Vacca is my choice for speaker because he has had over six years of experience in the council, he still supports a progressive agenda, and he has a realistic approach to the use of the city council.  Although being listed as a black horse behind Mark-Viverito, Garodnick, and Weprin, Vacca has a strong chance at the speakership due to his ties to various separate entities that all happen to take an especially important role in this race.  He is well liked among the labor friendly Bronx Democratic party establishment and he might have a secret weapon within the potential new members of the progressive caucus: Ritchie Torres.

Torres is the newly elected member of city council representing Bronx’s 15th district.  He is one of the most prominent new freshmen coming into the council in January due to his past work in the office of Vacca as the housing director.  Vacca has been mentioning his close ties to Torres during some of his recent speaker forum appearances.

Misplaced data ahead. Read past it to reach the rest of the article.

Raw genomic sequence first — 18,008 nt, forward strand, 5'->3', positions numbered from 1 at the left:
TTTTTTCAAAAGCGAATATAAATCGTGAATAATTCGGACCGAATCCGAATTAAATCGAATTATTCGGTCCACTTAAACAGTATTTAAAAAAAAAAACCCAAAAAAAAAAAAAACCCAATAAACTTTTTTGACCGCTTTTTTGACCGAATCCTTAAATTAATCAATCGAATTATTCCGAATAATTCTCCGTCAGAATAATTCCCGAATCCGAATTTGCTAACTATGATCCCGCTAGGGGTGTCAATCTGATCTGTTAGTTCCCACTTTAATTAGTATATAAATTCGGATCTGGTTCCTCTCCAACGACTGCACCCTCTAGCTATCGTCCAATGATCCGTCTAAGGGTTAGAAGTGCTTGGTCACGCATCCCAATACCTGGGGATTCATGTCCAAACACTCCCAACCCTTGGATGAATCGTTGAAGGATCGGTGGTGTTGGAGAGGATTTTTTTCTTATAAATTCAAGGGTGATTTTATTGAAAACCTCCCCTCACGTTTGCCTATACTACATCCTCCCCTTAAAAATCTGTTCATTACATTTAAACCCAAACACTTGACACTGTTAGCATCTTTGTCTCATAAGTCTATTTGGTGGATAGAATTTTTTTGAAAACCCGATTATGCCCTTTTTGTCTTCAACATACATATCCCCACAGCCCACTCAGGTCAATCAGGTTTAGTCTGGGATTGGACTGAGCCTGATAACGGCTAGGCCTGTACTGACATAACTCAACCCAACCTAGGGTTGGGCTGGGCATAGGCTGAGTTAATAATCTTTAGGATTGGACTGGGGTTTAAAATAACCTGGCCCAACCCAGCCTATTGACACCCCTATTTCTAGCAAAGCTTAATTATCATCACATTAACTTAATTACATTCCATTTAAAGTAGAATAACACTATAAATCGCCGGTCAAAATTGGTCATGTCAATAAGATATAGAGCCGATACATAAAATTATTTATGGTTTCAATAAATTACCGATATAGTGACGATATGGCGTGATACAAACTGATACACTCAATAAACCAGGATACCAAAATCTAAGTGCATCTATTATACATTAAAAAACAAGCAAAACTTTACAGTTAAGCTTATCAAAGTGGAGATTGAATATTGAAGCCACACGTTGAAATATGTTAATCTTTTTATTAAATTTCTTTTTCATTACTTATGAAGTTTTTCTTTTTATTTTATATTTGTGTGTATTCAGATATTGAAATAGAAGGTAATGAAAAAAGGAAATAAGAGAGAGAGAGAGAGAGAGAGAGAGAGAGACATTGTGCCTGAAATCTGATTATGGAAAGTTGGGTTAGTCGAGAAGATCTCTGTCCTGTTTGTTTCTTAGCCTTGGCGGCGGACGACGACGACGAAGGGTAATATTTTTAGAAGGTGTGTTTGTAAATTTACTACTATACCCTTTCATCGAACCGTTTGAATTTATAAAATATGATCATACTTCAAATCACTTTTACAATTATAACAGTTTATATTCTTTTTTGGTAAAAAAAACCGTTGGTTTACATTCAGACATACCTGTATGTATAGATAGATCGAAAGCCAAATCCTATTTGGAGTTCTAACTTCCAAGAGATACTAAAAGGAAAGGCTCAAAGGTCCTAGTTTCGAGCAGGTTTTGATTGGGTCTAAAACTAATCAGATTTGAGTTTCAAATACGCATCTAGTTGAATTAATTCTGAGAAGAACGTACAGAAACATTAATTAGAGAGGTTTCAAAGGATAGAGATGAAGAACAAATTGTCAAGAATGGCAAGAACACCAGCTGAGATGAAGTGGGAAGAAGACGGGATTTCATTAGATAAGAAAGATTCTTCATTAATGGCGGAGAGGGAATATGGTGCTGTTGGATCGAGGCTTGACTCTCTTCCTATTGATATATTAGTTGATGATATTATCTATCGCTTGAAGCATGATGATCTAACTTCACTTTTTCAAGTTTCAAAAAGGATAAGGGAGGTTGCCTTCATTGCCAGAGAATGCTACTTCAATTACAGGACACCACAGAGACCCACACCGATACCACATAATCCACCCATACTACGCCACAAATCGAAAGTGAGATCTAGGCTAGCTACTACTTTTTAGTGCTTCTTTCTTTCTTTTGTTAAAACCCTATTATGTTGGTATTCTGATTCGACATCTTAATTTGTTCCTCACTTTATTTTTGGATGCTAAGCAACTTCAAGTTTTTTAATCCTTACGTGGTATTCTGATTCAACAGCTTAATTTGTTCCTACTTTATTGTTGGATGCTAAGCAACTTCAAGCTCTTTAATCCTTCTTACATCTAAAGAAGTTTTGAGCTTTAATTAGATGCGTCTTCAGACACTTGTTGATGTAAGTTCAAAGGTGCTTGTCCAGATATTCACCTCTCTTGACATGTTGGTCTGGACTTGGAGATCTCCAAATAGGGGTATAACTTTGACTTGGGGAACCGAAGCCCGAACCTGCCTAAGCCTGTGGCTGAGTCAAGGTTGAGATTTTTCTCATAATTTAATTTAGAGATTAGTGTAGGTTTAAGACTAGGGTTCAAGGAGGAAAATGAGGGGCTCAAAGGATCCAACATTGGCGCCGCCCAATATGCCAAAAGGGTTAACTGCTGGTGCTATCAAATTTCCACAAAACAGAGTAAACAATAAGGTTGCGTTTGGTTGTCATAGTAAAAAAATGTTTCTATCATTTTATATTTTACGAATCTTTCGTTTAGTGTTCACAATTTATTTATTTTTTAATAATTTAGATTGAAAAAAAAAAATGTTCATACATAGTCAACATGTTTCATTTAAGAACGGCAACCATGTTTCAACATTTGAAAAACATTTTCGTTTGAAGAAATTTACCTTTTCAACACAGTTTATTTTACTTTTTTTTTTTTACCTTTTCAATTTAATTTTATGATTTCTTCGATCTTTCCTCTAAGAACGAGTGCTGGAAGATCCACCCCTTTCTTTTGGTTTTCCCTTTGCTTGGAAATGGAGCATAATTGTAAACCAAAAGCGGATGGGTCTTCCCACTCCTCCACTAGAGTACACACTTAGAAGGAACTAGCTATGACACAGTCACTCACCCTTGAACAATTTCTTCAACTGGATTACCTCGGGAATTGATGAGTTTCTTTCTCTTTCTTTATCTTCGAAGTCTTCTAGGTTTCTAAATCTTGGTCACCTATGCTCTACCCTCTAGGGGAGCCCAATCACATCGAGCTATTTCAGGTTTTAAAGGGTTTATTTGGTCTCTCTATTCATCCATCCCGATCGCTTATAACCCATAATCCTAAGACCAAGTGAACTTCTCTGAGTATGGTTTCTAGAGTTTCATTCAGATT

The race would become dicey if the Progressive Caucus were to break its earlier promise and splinter allegiances.  Weprin has well known alliances with the Queens County political machine, as does Vacca, which could prove problematic for both contenders.

If the Progressive Caucus cracks and Brooklyn County Democratic Chairman Frank Seddio and Queens County Democratic Chairman Joe Crowley choose to team up, Dan Garodnick would be the likely recipient of their support.  Garodnick, Seddio, and Crowley all served in the New York Assembly together for a period of time.

In my eyes, councilman Jimmy Vacca is the only pragmatic choice for the Progressive Caucus, for county bosses, and for New York: he has ties to labor without the need for new relationships to be built, he is a friend of Carl Heastie of the Bronx and Joe Crowley of Queens, and he understands the function of the City Council as a means to represent the people and not solely as a toy for the mayor.

However the race turns out, it will continue to be indicative of the power of the liberal wing of New York City politics and it will be a true test of union power.  If the Progressive Caucus can hold together and show that they are loyal to ideology rather than county bosses then we might have a whole new political game unlike any New York City has seen before.

49 thoughts on “A Look Into the NYC Council Speaker’s Race”